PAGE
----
The little girls though are feisty beasts.   Last year's females were much more docile.  One of the red ones, probably the one who is posing for the photo, has decided for the past couple of weeks to try flying.   She's topped the short walls which were all that was needed for the White Rocks.  Tonight, when I went to shut up the coop, she was sitting on one of the walls, roosting!  Guess what my sweetie needs to build tomorrow.. yep, a new roost for the baby girls.


There are few commercial poultry processors who still do custom killing.  The one we used last year only does commercial batches now.  At one point we were looking at at least a 2 hour drive each way, or doing it ourselves.   Most places which do custom processing, fill up quickly.  Luckily we found one less than an hour drive away, which still had space. 

Yesterday morning at 6 am, we were up catching chickens.  Well, my sweetie caught them.  I manned the crates and helped load the crates into the truck.   I was going to ship 3 of my hens, 2 which are a bit aggressive to other hens and one more.  However, we made a few mistakes there.  First, we should have gone in before bed and caught them while they were roosting.  At the very least, we should have caught them first in the morning.  However we didn't think it would be an issue, so we caught all the meaties first.  By then of course, the girls were wide awake and aware that something was up.   After spending more than a few minutes chasing them around their pen, we decided that they had a reprieve 'cause we new we weren't going to catch them.  My aim was to keep the flock at a reasonable size, while having some young girls to lay over the winter while the older one's will be moulting and not really laying much at all!  Now I'm going to have a flock of 16 .. I sure hope we like eggs.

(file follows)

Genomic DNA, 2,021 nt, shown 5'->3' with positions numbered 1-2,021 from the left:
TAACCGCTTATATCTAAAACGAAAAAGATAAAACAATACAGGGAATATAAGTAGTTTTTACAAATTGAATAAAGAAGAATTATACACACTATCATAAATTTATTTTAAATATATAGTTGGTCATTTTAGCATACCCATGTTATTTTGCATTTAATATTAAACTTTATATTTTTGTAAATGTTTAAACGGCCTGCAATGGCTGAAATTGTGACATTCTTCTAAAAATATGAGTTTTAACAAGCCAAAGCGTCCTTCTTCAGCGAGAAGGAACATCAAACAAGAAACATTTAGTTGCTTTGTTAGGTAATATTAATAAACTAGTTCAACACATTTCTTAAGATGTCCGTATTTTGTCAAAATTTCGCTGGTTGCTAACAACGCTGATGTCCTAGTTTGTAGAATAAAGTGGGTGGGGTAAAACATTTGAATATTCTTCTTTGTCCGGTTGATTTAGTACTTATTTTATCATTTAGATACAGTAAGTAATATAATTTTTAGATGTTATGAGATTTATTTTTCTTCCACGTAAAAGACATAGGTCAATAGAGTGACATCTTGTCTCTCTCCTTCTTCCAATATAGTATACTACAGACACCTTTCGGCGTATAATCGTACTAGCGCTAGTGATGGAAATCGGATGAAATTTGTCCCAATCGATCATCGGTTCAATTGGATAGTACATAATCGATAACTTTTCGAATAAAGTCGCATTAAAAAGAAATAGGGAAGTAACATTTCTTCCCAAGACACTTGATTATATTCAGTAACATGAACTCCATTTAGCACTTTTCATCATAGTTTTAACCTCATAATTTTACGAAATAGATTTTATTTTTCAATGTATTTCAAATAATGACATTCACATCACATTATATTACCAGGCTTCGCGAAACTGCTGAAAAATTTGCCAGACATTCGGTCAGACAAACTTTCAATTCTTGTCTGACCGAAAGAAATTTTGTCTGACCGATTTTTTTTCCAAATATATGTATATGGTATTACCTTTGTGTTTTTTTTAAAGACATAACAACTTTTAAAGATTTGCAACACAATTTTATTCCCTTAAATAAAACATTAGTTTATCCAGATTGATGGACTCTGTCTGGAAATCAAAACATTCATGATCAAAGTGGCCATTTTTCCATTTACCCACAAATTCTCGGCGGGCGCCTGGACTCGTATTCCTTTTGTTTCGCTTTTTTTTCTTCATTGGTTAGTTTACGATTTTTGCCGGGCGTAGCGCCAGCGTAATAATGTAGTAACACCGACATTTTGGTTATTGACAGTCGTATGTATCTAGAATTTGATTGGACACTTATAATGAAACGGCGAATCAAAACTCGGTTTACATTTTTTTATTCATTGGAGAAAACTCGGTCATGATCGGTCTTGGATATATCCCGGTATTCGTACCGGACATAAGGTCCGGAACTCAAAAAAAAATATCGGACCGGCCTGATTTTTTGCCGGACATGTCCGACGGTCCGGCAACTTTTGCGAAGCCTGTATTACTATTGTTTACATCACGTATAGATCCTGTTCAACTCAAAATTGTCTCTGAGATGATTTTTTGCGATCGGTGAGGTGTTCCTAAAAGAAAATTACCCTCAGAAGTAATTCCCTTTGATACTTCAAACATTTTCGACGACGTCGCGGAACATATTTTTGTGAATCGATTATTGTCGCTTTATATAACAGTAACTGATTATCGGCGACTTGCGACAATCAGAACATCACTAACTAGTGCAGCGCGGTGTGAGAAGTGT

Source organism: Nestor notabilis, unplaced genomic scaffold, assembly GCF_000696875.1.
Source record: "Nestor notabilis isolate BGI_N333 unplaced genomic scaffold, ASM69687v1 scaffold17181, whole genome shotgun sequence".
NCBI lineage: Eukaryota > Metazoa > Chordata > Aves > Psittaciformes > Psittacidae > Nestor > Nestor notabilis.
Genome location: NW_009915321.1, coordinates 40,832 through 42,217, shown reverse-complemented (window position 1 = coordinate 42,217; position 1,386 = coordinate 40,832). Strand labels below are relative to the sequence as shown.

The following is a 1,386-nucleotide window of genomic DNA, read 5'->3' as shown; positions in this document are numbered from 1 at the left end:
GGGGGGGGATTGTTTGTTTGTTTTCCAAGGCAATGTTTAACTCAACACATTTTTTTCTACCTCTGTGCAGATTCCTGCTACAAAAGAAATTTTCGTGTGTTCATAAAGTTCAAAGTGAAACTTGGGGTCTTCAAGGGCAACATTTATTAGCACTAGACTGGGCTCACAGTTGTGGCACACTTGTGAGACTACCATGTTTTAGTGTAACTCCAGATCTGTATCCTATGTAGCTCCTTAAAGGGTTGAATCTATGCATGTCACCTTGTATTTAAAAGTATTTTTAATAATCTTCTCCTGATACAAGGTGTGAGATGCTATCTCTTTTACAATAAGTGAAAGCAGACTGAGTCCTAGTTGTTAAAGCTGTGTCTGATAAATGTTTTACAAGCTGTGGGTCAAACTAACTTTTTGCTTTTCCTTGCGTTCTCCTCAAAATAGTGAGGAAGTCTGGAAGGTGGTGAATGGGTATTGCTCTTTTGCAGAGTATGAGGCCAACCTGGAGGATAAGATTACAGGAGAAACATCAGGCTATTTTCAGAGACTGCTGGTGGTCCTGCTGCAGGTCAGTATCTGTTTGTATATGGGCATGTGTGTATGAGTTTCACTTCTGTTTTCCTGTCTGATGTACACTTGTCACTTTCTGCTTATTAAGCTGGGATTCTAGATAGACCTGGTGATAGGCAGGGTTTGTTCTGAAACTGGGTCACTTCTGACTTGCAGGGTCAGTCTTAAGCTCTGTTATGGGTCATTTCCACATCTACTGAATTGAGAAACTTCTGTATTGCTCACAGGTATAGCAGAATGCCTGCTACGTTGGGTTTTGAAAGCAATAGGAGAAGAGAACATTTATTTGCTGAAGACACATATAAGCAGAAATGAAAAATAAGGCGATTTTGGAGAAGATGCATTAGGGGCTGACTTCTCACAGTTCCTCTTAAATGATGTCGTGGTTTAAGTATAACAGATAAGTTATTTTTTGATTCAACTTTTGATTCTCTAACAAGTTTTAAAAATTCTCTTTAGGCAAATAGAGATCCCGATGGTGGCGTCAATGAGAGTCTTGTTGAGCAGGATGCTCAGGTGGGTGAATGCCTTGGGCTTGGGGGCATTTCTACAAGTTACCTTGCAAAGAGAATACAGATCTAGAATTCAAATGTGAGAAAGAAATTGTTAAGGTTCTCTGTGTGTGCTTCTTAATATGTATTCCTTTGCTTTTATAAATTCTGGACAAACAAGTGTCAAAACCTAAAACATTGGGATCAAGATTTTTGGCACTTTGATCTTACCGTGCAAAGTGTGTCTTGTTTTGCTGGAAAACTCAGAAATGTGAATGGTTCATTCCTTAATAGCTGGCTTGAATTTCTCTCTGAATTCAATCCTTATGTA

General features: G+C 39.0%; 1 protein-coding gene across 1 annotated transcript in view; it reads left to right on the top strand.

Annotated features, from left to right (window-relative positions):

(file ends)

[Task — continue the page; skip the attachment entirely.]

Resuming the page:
We dropped off the chooks.. no, it wasn't the nicest job to do, but they place was really clean and it was obvious that the people there knew what they were doing and how to do it efficiently. 
We came home, did some errands and I had a nap!  On Wed. I did a medieval textile demo for 400 kids and about 60 adults.   It lasted most of the day, in an auditorium, with cement floors, no A/C and not even the ceiling fans were turned on.  I was still tired from that!
My sweetie decided to make dinner for me.  It was spit roasted beef and fire roasted potatoes.  We had a salad with greens from our garden to go with it.  Yummy!

Today, we picked up the birds, freezer ready.  I wish I wasn't charging my camera battery or I could show you what, as my son calls it, "the wall of chicken" looks like.  A freezer full of chicken and right now, no place for much else!  By the way, the processor did an amazing job and so did we I think.  The smallest weighed in at 2 kilos and the 3 largest at 3.1 kilos.  The rest were nicely in between.

Monday, 6 June 2011

Dyeing with Cutch

On Sunday, I dyed yarn for the warp which had me stymied.  I found  some yellow which had previously been dyed with Yellow Bedstraw.   It was for a sampling project and is leftover.  It's pretty close in size to the Harrisville Shetland I'd wound off and I had enough of it to finish the warp and probably do the weft of at least one of the projects.  I didn't want it yellow though.  In my stash of supplies there isn't a lot which will produce brown.   I have a few Oak galls, but not enough for this quantity and they'd require crushing and soaking.  Walnuts I normally just harvest in the autumn.  There were two little bags of Cutch though and I'd never tried it before.    It was interesting researching this dye because depending on where you check, it is suggested you use a 20% - 400% dye to fibre ratio.  That is a huge range!   I ended up using 50% Cutch by weight to the yarn and then added a second skein in for an exhaust dip.  Interestingly, they are both very close in colour.  The exhaust vat dyed yarn will be weft.